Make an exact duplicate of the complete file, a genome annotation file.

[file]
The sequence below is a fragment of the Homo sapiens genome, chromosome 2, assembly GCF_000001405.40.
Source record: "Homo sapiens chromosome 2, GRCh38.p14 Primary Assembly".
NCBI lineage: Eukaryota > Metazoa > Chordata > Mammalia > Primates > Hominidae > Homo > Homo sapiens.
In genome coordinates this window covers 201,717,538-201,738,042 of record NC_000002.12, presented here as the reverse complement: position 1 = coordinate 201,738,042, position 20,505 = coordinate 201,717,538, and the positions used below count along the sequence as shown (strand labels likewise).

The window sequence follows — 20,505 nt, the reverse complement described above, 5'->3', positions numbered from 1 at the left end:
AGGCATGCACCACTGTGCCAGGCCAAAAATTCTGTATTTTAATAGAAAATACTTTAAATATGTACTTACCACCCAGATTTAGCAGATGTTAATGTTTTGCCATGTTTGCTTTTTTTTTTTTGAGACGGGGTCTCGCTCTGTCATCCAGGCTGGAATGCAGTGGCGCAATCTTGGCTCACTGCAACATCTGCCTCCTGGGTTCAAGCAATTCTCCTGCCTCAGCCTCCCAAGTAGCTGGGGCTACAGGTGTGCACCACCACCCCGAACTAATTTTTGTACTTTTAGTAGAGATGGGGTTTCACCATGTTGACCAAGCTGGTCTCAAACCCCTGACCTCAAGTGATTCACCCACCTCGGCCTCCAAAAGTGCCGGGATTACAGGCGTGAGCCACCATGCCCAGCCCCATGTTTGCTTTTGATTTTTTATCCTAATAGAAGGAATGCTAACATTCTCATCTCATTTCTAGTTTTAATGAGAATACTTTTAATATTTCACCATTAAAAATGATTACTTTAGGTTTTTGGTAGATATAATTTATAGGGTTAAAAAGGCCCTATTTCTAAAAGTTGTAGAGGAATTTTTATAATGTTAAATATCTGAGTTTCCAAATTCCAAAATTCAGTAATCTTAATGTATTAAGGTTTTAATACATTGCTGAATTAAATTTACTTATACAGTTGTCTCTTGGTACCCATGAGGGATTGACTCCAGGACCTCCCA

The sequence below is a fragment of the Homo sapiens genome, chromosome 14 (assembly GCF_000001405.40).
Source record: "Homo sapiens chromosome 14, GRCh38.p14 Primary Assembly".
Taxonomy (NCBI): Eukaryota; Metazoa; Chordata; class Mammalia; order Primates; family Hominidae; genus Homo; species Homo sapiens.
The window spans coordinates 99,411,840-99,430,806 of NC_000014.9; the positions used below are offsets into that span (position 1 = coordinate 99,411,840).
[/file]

The sequence below is a fragment of the Homo sapiens genome, chromosome 2, assembly GCF_000001405.40.
Source record: "Homo sapiens chromosome 2, GRCh38.p14 Primary Assembly".
NCBI lineage: Eukaryota > Metazoa > Chordata > Mammalia > Primates > Hominidae > Homo > Homo sapiens.
In genome coordinates this window covers 201,717,538-201,738,042 of record NC_000002.12, presented here as the reverse complement: position 1 = coordinate 201,738,042, position 20,505 = coordinate 201,717,538, and the positions used below count along the sequence as shown (strand labels likewise).

The window sequence follows — 20,505 nt, the reverse complement described above, 5'->3', positions numbered from 1 at the left end:
AGGCATGCACCACTGTGCCAGGCCAAAAATTCTGTATTTTAATAGAAAATACTTTAAATATGTACTTACCACCCAGATTTAGCAGATGTTAATGTTTTGCCATGTTTGCTTTTTTTTTTTTGAGACGGGGTCTCGCTCTGTCATCCAGGCTGGAATGCAGTGGCGCAATCTTGGCTCACTGCAACATCTGCCTCCTGGGTTCAAGCAATTCTCCTGCCTCAGCCTCCCAAGTAGCTGGGGCTACAGGTGTGCACCACCACCCCGAACTAATTTTTGTACTTTTAGTAGAGATGGGGTTTCACCATGTTGACCAAGCTGGTCTCAAACCCCTGACCTCAAGTGATTCACCCACCTCGGCCTCCAAAAGTGCCGGGATTACAGGCGTGAGCCACCATGCCCAGCCCCATGTTTGCTTTTGATTTTTTATCCTAATAGAAGGAATGCTAACATTCTCATCTCATTTCTAGTTTTAATGAGAATACTTTTAATATTTCACCATTAAAAATGATTACTTTAGGTTTTTGGTAGATATAATTTATAGGGTTAAAAAGGCCCTATTTCTAAAAGTTGTAGAGGAATTTTTATAATGTTAAATATCTGAGTTTCCAAATTCCAAAATTCAGTAATCTTAATGTATTAAGGTTTTAATACATTGCTGAATTAAATTTACTTATACAGTTGTCTCTTGGTACCCATGAGGGATTGACTCCAGGACCTCCCA

The sequence below is a fragment of the Homo sapiens genome, chromosome 14 (assembly GCF_000001405.40).
Source record: "Homo sapiens chromosome 14, GRCh38.p14 Primary Assembly".
Taxonomy (NCBI): Eukaryota; Metazoa; Chordata; class Mammalia; order Primates; family Hominidae; genus Homo; species Homo sapiens.
The window spans coordinates 99,411,840-99,430,806 of NC_000014.9; the positions used below are offsets into that span (position 1 = coordinate 99,411,840).